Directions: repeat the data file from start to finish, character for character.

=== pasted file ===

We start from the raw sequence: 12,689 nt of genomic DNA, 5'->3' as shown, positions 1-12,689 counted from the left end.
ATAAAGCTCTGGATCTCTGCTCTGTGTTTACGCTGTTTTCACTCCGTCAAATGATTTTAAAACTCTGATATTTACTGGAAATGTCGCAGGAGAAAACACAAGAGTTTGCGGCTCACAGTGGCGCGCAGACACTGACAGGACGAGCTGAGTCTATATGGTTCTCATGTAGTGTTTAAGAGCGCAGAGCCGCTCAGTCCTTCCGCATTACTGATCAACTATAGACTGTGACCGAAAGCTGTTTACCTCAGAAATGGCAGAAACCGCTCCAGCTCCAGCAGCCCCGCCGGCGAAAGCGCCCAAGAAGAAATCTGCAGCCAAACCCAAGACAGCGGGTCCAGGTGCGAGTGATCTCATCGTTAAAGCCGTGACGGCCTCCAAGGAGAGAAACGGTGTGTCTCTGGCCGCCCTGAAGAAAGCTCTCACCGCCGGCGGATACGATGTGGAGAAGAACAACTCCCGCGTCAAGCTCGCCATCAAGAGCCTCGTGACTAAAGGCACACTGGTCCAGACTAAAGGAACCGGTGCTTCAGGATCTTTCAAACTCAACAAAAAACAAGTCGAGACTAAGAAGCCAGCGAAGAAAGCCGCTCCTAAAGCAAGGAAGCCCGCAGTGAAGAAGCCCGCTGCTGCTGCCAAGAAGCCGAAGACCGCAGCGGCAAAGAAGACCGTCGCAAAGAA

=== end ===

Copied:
We start from the raw sequence: 12,689 nt of genomic DNA, 5'->3' as shown, positions 1-12,689 counted from the left end.
ATAAAGCTCTGGATCTCTGCTCTGTGTTTACGCTGTTTTCACTCCGTCAAATGATTTTAAAACTCTGATATTTACTGGAAATGTCGCAGGAGAAAACACAAGAGTTTGCGGCTCACAGTGGCGCGCAGACACTGACAGGACGAGCTGAGTCTATATGGTTCTCATGTAGTGTTTAAGAGCGCAGAGCCGCTCAGTCCTTCCGCATTACTGATCAACTATAGACTGTGACCGAAAGCTGTTTACCTCAGAAATGGCAGAAACCGCTCCAGCTCCAGCAGCCCCGCCGGCGAAAGCGCCCAAGAAGAAATCTGCAGCCAAACCCAAGACAGCGGGTCCAGGTGCGAGTGATCTCATCGTTAAAGCCGTGACGGCCTCCAAGGAGAGAAACGGTGTGTCTCTGGCCGCCCTGAAGAAAGCTCTCACCGCCGGCGGATACGATGTGGAGAAGAACAACTCCCGCGTCAAGCTCGCCATCAAGAGCCTCGTGACTAAAGGCACACTGGTCCAGACTAAAGGAACCGGTGCTTCAGGATCTTTCAAACTCAACAAAAAACAAGTCGAGACTAAGAAGCCAGCGAAGAAAGCCGCTCCTAAAGCAAGGAAGCCCGCAGTGAAGAAGCCCGCTGCTGCTGCCAAGAAGCCGAAGACCGCAGCGGCAAAGAAGACCGTCGCAAAGAA